Too Many Pain Meds Handed out for Migraines

July 1, 2015

shutterstock_140803288Two new studies presented in June at the American Headache Society’s annual meeting in Washington D.C. shed light on the types of drugs—some ineffective and perhaps addictive—given to migraine sufferers, both adults and children.

One study conducted by the headache services department at the NYU Langone Medical Center in New York City surveyed 217 adults visiting a headache center. Nearly 56 percent of the participants, most of whom ended up receiving a migraine diagnosis, said they have been given an opioid, while 57 percent said they had been prescribed medicine containing barbiturates at some point in their lives.

This finding surprised investigators since many headache and neurology societies recommend triptans for migraine headaches and nonsteroidal anti-inflammatory drugs for more mild head pain as the first line of migraine treatment. In fact, the American Headache Society’s “Choosing Wisely” campaign specifically states: “Don’t use opioid or butalbital treatment for migraine except as a last resort. “Still the study shows that in most cases it was an emergency room physician giving opioids to patients and general neurologists who were prescribing barbiturates.

American Headache Society president Dr. Lawrence C. Newman told Medscape Medical News, “We’ve known for years that the use of opioids and barbiturates are inappropriate for patients who suffer from migraine for a number of reasons, not the least of which is that they induce more frequent headaches if taken in excess.”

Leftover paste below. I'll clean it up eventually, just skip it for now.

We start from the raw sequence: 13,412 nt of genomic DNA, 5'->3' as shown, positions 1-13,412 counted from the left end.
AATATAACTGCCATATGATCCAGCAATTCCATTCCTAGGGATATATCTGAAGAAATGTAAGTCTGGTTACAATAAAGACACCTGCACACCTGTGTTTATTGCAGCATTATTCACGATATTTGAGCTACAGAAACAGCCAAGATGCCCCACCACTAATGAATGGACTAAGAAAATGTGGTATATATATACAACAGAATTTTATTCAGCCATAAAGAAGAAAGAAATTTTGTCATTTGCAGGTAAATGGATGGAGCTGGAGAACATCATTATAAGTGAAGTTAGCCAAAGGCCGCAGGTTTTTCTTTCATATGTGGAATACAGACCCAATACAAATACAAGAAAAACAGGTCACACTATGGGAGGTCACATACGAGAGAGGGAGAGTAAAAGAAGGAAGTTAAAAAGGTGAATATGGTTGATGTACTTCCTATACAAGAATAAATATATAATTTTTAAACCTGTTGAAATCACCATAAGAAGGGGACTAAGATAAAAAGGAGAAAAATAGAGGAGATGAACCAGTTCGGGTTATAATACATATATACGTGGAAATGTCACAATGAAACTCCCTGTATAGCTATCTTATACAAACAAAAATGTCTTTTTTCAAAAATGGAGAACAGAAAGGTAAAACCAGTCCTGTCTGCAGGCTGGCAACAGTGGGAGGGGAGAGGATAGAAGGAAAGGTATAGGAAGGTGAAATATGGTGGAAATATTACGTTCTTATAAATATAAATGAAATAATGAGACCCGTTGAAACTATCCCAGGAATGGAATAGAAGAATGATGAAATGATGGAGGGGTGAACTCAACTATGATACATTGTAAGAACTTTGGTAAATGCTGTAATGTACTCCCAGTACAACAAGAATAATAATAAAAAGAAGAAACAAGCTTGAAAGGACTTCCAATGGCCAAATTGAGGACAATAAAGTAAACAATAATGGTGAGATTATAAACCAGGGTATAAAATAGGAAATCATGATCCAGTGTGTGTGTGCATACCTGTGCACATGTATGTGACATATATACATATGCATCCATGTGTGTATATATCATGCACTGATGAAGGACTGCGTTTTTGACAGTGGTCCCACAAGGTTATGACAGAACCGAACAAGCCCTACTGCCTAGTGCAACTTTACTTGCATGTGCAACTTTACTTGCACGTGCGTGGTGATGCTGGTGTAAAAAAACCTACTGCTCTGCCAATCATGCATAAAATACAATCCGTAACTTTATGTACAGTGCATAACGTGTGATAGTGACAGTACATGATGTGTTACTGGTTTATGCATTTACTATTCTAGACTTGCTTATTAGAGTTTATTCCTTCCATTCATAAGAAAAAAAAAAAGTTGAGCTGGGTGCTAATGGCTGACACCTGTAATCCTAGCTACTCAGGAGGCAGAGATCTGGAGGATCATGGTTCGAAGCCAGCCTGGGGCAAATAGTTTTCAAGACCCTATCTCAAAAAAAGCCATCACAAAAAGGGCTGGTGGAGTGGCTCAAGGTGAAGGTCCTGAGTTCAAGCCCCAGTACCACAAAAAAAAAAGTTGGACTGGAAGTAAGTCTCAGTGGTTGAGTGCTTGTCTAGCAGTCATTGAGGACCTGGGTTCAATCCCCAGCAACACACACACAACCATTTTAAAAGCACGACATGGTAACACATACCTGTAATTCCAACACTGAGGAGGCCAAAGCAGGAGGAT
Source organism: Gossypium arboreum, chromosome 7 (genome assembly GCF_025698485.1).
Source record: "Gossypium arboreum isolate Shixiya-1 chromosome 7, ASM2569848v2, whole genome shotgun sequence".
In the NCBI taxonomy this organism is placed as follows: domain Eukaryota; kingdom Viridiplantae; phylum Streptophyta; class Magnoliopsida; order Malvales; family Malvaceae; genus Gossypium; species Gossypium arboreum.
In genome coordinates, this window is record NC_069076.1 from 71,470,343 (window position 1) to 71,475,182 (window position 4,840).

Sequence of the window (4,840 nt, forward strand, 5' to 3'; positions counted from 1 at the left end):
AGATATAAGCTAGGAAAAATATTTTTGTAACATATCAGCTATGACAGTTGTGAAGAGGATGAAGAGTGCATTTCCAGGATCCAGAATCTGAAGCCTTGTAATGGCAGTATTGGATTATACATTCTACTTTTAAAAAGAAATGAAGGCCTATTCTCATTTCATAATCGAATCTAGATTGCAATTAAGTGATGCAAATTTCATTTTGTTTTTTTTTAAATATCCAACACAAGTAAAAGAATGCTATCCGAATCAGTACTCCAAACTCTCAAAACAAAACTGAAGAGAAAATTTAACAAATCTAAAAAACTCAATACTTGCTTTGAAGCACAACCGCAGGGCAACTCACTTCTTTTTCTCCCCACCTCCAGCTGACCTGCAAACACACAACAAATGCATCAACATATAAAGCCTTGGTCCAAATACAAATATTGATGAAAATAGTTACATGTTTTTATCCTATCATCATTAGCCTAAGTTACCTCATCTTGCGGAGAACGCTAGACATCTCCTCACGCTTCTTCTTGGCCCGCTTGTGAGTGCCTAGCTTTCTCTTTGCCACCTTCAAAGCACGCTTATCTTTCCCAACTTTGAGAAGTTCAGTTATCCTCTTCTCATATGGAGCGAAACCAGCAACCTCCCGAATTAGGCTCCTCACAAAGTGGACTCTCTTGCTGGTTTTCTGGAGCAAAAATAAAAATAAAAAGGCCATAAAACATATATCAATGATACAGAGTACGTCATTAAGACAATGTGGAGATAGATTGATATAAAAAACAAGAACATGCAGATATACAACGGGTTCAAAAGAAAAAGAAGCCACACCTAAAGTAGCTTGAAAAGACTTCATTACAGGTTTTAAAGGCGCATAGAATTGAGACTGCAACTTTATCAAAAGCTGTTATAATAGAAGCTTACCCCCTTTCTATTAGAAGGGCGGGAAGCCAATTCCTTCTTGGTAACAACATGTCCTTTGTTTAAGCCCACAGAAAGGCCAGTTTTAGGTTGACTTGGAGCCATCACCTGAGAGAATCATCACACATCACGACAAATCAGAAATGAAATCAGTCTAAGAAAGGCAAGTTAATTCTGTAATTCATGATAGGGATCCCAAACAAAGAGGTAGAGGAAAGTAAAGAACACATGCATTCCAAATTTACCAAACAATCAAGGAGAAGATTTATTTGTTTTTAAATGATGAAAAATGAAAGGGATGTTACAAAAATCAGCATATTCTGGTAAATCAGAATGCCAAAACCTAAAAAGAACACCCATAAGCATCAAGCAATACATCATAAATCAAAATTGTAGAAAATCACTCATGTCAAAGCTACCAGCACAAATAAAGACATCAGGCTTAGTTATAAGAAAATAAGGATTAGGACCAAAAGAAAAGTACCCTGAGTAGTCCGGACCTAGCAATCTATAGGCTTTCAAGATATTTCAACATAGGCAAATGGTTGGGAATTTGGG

Similarly, a separate study headed by Robert Nicholson, director of Behavioral Medicine at Mercy Clinic Headache Center and Mercy Health Research in St. Louis, has found that of the thousands of children given medication for primary migraine or headache disorders, almost one in six were given opioid drugs

The American Headache Society’s press release suggests that not only can opioid treatment be what causes headaches but also the medication can increase the risk of migraines turning into a chronic condition, plus safety issues directly related to the opioid treatment could arise.

The statistics on these often ineffective and potentially addictive drugs may be shocking to many healthcare professionals, especially considering the alternatives to prescription medication available today. The Migraine Treatment Centers of America offers an innovative surgical procedure that provides long-lasting pain relief for people who suffer from chronic, debilitating migraines. Known as the Omega procedure, the minimally invasive surgery has resulted in an incredible 80 to 90 percent success rate in certain types of chronic migraine patients.

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